The UK’s football pyramid is still far from secure, according to new research into English club teams’ finances. While no Premier League clubs believe their finances are a cause for concern, the three tiers beneath them see more than half of board rooms warning that their position is in need of attention – doubling on the previous year’s results.
The high-stakes world of professional football appeared to be reaching a cross-roads in 2019. While clubs that could regularly secure access to the English game’s top-flight were thriving thanks to the exponential growth of broadcasting revenues, clubs further down the pecking order were over-stretching themselves in order to gain access to the apparent land of milk and honey. Most notably this led to the collapse of Bury FC – with many more clubs regularly talked about as soon to join it.
The pandemic changed things – in so far as it suddenly jeopardised the previously guaranteed earning potential of football’s top table. As the revenues of top teams nosedived, with broadcasters seeking rebates for a product they saw as diminished without fans, 25% of Premier League clubs suddenly found that their finances were “in need of attention”, while more than half of the clubs in the three divisions beneath said the same.
Two years later, a new study from BDO has found that the picture is still far from rosy for many clubs across the divisions. At present, the divide between the haves and have-nots seems to have resumed, with many Premier League clubs returning to health – but with new economic storms brewing around the world, they may have simply kicked the can down the road, instead of tackling long-term structural issues with their financial models during the pandemic.
BDO’s researchers found that there have been good opportunities for clubs in the top-flight of football to improve their position. Around 71% of Premier League clubs said their financial position was “very healthy”, while 29% said it “could be better but is not bad”. However, much-needed ticket-revenues boost the finances of clubs in the Championship, League One and League Two, 55% of clubs perceive their position to be “in need of attention” – double the 27% seen in 2021.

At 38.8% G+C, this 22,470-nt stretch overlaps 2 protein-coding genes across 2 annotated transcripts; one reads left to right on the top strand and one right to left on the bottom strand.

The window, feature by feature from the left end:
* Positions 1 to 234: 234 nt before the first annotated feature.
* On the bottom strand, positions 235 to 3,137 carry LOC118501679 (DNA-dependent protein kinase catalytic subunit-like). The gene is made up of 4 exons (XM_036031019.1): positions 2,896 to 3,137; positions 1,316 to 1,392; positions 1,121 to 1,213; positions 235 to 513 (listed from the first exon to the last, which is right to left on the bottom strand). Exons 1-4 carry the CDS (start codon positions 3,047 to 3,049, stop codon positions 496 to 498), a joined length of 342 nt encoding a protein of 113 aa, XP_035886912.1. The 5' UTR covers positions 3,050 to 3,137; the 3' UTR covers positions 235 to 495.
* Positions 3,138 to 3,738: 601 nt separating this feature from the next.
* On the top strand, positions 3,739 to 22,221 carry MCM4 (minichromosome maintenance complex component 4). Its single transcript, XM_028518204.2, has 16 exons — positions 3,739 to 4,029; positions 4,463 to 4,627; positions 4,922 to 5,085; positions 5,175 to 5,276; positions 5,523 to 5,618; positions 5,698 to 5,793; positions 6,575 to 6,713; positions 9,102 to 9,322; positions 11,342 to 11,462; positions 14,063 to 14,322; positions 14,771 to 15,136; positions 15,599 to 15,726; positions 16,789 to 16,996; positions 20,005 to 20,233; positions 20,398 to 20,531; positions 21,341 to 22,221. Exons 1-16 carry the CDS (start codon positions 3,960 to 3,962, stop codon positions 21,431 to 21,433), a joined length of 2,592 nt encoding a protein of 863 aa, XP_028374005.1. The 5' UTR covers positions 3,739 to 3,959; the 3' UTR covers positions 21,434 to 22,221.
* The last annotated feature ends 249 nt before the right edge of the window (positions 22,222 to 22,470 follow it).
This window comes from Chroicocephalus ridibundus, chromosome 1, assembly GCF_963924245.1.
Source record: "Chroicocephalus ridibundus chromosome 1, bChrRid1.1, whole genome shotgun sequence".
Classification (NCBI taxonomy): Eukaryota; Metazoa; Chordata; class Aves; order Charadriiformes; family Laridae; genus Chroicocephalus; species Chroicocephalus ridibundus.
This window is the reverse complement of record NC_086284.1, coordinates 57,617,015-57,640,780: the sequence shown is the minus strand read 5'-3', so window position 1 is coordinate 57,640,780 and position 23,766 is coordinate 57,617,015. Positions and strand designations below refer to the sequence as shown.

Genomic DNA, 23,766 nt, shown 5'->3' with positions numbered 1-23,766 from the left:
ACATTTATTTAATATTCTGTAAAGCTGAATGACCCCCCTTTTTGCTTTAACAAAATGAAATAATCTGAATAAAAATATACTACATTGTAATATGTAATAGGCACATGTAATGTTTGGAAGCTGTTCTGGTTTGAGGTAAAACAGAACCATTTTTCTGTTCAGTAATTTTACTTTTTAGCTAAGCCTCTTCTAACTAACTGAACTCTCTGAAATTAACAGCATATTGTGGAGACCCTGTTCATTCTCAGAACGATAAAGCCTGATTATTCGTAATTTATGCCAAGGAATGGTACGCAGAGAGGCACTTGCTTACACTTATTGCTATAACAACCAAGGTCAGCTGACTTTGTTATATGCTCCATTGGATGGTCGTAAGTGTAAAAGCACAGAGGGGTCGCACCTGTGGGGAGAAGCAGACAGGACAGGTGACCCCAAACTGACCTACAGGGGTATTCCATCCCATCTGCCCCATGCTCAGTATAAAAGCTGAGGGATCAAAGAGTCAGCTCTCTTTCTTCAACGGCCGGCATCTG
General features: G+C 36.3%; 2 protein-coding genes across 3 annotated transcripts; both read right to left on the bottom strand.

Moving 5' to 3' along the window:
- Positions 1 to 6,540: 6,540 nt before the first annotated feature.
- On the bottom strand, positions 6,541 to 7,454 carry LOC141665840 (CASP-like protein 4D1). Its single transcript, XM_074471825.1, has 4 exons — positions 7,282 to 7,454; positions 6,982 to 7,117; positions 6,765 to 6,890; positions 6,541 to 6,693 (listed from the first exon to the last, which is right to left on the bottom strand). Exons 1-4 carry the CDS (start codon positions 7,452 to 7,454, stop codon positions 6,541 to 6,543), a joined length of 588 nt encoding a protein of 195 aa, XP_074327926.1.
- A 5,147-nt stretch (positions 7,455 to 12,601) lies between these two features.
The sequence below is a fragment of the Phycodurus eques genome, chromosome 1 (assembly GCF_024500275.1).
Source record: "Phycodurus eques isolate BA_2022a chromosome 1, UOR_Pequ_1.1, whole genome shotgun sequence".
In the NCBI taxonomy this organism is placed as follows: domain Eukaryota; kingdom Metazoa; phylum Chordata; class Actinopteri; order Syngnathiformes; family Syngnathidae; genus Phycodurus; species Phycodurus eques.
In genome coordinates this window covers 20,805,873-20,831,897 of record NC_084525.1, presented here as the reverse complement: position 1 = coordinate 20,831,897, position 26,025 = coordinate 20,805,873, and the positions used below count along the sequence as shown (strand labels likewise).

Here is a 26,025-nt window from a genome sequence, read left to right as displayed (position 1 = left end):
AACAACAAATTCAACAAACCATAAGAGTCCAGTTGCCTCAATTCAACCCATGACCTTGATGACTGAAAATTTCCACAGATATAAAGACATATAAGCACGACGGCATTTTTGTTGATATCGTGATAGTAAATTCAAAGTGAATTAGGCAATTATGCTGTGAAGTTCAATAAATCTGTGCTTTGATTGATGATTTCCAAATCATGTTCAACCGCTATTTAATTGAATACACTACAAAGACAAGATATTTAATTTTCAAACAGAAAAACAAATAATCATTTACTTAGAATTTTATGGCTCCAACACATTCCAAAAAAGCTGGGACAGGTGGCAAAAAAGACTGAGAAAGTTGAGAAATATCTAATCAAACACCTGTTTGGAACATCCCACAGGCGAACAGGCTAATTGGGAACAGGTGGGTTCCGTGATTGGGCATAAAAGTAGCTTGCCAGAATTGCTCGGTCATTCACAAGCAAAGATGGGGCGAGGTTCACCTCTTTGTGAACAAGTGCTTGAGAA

With top-tier clubs having either railed against the idea of redistributing wealth to support smaller clubs during the lockdown months, or using it as an opportunity to try and grab power from them, the system that feeds the Premier League is approaching a point of no-return. As well as the fact that, due to the relegation system, three teams each year from the Premier League may join this precarious world, clubs at the top are also facing new, distinct challenges to those in the lower leagues.
Clubs in the second, third and fourth tiers look to have done more to tackle player salary inflation during the pandemic than those in the Premier League teams. While they are exposed to fluctuating attendances, relating to the cost-of-living-crisis, then, they are marginally less concerned with the inflexibility of player salaries. In the case of the Premier League, however, 67% of respondents told BDO that their biggest concern for the coming 12 months was their wage bill.
Ian Clayden, Partner and Head of Professional Sports at BDO, said of situation, “For football finance, as for the sport itself, it is not the setback that defines a club, it is the response. Football’s response to the pandemic was principally funded by shareholders (feeling the pinch but, for the time being, remaining resistant to their clubs being someone else’s bargain purchase) and debt (rather than grants) with repayments terms that many clubs would find restrictive. All the while, player wages were not, and were never going to be, a lever that clubs could pull to take meaningful levels of pressure out of the system.”
European football’s governing body UEFA is introducing new measures to try and ensure clubs spend less than 70% of income on wages, but at present most of the Premier League are well above that threshold. Those measures will not be fully phased in for several years, either, so if a financial crisis were to hit top clubs in the interim, it is likely they will prove to be too little, too late.